Additionally, you can use practice quizzes in Canvas to give students practice and individual feedback before the graded quiz. Canvas also has adaptive release rules you can apply where students have to make a minimum grade before moving on, or students who make below a minimum grade can have additional study material released. For more information on this, see the Canvas guides on prerequisites and requirements:

You can create rubrics in Canvas and apply those rubrics for grading on assignments. Rubrics may seem like extra work at first, because you have to take the time to create the rubrics and then fill out the grades on the rubric for each student. However, in the long term rubrics can help with efficiency in the class, because rubrics:
  1. ensure that students are graded consistently and on the same criteria, and
  2. make clear exactly what criteria you grade for and how the student performed on each criterion.
This reduces the amount of individualized feedback you need to leave for each student (though it should not completely replace individual feedback), and reduces the follow-up emails you get from students questioning why they received a certain grade on an assignment. For more information on setting up rubrics:
A Few Final Options for Managing Large Enrollment Classes
  • Attendance Tool: each Canvas course has the Roll-Call Attendance tool. Students are marked present or absent by clicking on their name in the tool. It may be unrealistic for the instructor to mark students present, one option is you can load the attendance tool on a tablet before class and then have students check themselves in as they walk into the classroom. The key to this is the instructor needs to be standing by the tablet to make sure each student only clicks themselves present and not a friend as well. You will need to go through after class and mark the absences yourself. For more information:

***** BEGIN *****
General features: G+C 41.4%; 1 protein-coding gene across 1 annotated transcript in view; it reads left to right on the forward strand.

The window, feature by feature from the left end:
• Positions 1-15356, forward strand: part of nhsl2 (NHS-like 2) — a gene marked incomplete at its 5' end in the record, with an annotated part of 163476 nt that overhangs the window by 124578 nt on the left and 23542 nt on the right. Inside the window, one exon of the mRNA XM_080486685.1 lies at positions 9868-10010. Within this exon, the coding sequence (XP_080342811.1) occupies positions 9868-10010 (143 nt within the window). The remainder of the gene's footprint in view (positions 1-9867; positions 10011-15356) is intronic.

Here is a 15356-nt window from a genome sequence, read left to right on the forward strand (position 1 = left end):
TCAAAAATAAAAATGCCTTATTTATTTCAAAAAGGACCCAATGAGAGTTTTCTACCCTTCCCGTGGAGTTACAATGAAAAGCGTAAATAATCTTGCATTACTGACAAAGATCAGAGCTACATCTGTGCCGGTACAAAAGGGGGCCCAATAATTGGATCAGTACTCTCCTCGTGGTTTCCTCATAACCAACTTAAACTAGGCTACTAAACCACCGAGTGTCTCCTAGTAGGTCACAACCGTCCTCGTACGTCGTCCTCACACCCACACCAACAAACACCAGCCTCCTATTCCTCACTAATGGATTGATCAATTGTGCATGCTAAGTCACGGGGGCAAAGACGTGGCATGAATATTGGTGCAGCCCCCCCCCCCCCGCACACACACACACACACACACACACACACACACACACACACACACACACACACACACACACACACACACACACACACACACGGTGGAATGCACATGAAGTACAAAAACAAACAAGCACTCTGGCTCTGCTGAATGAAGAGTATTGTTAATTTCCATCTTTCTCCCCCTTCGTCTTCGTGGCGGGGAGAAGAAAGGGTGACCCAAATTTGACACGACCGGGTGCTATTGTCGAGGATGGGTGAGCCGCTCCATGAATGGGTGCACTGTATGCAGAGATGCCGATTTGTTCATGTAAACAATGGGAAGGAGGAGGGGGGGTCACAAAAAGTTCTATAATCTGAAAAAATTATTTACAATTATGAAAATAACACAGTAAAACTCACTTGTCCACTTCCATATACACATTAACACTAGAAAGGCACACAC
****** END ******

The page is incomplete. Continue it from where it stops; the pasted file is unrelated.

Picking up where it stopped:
• Clickers: you can use a tool like iClickers for graded or Canvas polls for non-graded immediate student feedback- this encourages student engagement without giving you something else to grade. For more information:
    Canvas polls:
  • Stock Responses: As you work your way through teaching a course that you offer frequently, you might want to maintain a bank of stock answers that you find yourself frequently using in emails/discussions/paper feedback. Then you can copy and paste common answers/feedback, so you don’t find yourself typing the same information from scratch over and over. The important thing here is that stock feedback should never completely replace individualized feedback to students. For example, when grading papers you can use the stock feedback, but then provide individualized summary feedback at the end.